Travel stocks like airlines have borne the brunt of the Coronavirus’ wrath over the last month. Though the S&P 500’s decline of 25% since this time last month has been a death-defying plunge in its own right, the U.S. Global Jets ETF’s (JETS) downturn has just about cut the fund in half over the same period.
United Airlines said it expected its March revenue to be $1.5 billion lower than a year earlier and said it will slash capacity by 50% in April and May, cuts it expects to extend to the lucrative summer travel season. The Chicago-based airline, which had about 96,000 employees as of the end of last year, is in talks with unions to figure out how to reduce payroll expenses. Last week, United Airlines Holdings, Inc. President Scott Kirby described a “dire scenario” in which monthly sales would plunge 70% until the start of June, then 60% that month and 40% in July and August.
American Airlines over the weekend said it plans to slash its international flying by 75% to May 6 and that it will cut domestic capacity by 20% in April from a year earlier and by 30% in May. It will park most of its wide-body fleet.
Delta Airlines is reducing capacity by 40% in the next few months — the largest cut in the company’s history.
Southwest Airlines Co. will shave at least 20% of its flight capacity, freeze hiring and offer leaves to workers as the spread of coronavirus erodes demand for travel. Southwest’s traffic reductions will be in effect April 14 through June 5, and the carrier warned that it expects revenue trends in the second quarter to decline further. It’s evaluating additional flight schedule reductions.
In the wake of the US’s ban on all travel to Europe, European carriers Air France-KLM, EasyJet, International Airlines Group and Ryanair have all said that they will cut most of their flights in the coming days as travel restrictions push demand for air transport close to zero. Lufthansa, which also operates Austrian, Swiss and Eurowings, is considering grounding all its A380s, as it cancels its dividend and slashes capacity by 50% – even up to 80% on trans-Atlantic flights. International Airlines Group — comprising Aer Lingus, British Airways, Iberia, Level and Vueling — plans to reduce capacity by “at least 75%” in April and May and is prepared to cut more if needed. Scandinavian carrier SAS said it would stop most of its flying and temporarily lay off 90% of its staff, or about 10,000 employees.
According to CAPA Centre for Aviation, a consultancy, most airlines in the world will be bankrupt by the end of May unless governments intervene. US airlines are now seeking tens of billions from the government to deal with the economic havoc caused by the coronavirus pandemic. Airlines for America said in a statement. The trade group outlined a proposal for $50 billion for passenger airlines and $8 billion for cargo carriers. President Trump has already signalled his willingness to provide ample aid to the major airlines.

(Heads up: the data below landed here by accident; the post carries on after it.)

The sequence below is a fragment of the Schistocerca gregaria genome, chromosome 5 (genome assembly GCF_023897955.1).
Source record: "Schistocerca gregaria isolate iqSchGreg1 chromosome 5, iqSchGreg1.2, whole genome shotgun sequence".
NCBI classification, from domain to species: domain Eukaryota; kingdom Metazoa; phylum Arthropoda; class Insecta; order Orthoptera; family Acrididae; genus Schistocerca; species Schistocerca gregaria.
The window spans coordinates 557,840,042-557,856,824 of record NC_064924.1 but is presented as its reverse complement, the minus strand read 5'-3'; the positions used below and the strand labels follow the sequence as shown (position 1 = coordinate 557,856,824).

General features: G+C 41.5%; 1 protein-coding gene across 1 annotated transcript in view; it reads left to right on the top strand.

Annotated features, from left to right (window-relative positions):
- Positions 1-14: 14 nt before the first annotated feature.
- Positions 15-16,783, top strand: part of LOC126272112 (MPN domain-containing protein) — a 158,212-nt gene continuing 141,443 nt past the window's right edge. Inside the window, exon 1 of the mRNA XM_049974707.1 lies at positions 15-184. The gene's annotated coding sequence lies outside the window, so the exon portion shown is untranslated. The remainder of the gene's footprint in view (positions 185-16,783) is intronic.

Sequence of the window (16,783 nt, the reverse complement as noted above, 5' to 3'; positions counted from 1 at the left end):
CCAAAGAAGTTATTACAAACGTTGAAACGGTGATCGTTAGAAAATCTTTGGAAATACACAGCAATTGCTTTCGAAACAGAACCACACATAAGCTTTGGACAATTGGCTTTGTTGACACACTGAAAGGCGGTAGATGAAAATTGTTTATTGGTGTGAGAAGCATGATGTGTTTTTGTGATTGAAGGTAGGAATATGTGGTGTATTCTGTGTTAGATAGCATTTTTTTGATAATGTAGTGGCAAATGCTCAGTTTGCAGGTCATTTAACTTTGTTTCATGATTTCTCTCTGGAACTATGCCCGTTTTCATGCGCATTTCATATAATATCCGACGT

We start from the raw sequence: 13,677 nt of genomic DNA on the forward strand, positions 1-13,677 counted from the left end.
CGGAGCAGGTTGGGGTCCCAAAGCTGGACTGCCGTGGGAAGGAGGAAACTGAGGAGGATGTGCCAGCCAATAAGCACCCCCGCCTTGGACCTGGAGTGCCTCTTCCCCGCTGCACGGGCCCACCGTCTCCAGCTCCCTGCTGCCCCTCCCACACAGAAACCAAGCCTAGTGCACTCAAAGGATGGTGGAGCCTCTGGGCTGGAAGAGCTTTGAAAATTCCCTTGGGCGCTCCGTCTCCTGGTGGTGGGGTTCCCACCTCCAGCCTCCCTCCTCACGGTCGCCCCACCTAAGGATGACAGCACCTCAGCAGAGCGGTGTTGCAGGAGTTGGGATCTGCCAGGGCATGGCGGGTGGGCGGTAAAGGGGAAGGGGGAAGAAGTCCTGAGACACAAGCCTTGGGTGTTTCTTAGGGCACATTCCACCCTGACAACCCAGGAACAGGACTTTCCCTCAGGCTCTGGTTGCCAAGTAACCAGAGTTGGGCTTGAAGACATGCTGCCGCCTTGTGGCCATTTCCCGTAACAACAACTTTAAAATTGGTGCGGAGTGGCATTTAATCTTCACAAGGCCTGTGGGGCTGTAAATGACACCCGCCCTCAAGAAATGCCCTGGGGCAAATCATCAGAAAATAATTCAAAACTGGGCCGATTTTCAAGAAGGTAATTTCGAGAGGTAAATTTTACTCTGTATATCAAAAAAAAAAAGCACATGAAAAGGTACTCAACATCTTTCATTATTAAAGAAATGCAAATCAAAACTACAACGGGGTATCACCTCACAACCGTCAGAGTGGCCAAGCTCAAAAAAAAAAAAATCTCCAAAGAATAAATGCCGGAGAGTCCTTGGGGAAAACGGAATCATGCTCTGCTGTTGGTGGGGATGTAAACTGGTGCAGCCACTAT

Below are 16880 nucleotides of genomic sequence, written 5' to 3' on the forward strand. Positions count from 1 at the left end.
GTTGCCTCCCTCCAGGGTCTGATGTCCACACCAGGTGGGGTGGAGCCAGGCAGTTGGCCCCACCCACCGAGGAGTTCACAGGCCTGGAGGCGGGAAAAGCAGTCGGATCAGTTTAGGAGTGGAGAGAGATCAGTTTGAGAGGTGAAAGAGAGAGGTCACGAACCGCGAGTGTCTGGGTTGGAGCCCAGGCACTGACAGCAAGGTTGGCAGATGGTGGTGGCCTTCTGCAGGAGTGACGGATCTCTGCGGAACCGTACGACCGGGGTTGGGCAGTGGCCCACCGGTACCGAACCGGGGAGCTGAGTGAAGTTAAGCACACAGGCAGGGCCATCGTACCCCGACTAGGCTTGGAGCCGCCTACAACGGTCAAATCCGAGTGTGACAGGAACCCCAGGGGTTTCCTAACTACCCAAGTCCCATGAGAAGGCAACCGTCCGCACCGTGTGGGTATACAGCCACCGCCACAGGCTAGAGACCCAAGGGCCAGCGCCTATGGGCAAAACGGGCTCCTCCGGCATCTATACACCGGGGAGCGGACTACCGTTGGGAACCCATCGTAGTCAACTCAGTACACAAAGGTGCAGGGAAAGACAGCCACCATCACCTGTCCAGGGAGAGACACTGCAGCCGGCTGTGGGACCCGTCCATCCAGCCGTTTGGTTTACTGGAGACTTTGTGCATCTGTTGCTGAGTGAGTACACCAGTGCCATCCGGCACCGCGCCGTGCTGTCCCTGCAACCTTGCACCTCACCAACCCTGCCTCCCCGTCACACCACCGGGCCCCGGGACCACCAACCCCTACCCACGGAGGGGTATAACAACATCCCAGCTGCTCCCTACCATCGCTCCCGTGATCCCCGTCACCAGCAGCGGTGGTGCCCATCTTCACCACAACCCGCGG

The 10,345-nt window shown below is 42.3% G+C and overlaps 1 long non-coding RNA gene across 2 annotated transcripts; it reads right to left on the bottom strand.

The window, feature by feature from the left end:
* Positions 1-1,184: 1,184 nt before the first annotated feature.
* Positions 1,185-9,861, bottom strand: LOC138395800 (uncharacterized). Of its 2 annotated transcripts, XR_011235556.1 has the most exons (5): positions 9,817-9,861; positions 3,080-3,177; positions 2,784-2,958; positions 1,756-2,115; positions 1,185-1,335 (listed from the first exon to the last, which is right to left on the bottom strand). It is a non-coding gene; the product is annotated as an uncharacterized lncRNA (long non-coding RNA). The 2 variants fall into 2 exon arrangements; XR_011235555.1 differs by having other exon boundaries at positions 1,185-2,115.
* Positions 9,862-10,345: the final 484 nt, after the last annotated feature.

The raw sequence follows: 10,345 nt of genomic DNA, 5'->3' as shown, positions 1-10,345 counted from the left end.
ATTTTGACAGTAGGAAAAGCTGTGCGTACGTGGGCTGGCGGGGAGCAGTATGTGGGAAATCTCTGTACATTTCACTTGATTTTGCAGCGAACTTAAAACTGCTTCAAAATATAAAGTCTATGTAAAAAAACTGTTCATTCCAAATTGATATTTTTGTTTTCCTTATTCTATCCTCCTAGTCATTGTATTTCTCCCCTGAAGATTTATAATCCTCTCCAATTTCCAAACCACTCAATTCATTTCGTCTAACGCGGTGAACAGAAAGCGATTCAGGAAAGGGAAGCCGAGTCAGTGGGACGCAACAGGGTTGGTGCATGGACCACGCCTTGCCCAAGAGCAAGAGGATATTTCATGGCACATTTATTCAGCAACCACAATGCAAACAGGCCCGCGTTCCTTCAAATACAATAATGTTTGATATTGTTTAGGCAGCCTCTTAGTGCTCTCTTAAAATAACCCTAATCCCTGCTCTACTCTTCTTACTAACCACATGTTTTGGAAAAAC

It’s not only the airlines that will have to seek financial support from the government, but major plane manufacturer Boeing Co. as well. Ironically, their cry for help comes just weeks after a congressional report, probing the company’s 737 MAX jet and its faulty software that caused 2 separate crashes, resulting in the deaths of nearly 346 passengers and crew. The preliminary investigation by the U.S. House Committee on Transportation and Infrastructure noted that Boeing’s development of the 737 MAX “was marred by technical design failures, lack of transparency with both regulators and customers, and efforts to obfuscate information about the operation of the aircraft.”
The 737 MAX model has been grounded around the world for a year now, setting off unrelenting waves of controvery around the company’s culture and business practices, which MRP has been covering since the Spring of 2019. In that time, no shortage of scandals have been uncovered, including everything from misleading regulators with falsified documents and statements about the safety of their planes, to various manufacturing errors across multiple models of Boeing jets.
The costs of the MAX grounding are likely close to $20 billion by now, and the planemaker has already tapped the entirety of a $13.8 billion loan from a number of private lenders, intended to shore up capital for their ongoing struggles. With productions and deliveries gridning to a halt, compounded by a virus outbreak in its largest plant, the likelihood that Boeing could meet its operating and loan obligations without some kind of federal assistance has rapidly evaporated. Rating agency Standard & Poor’s on Monday lowered its credit rating on the planemaker to ‘BBB’ from ‘A-‘ and now expects 2020 free cash flow in a range of negative $11 billion to $12 billion, down from a prior estimate of positive $2 billion. Over the course of the last month, Boeing shares are down 64%.
Our early research into the technical flaws underlying the jet’s MCAS software was enough to rosue serious skepticism around Boeing’s initial timeline for the MAX’s FAA recertification, which they claimed would be completed by last May. When that first timetable was missed, we added SHORT Airlines to our list of themes on June 4, 2019, highlighting our belief that a recertification would not be in the cards anytime soon. Some of MRP’s previous reports on the seemingly endless legal, technical, and financial hurdles Boeing has faced over the last 9 months can be found in the links below: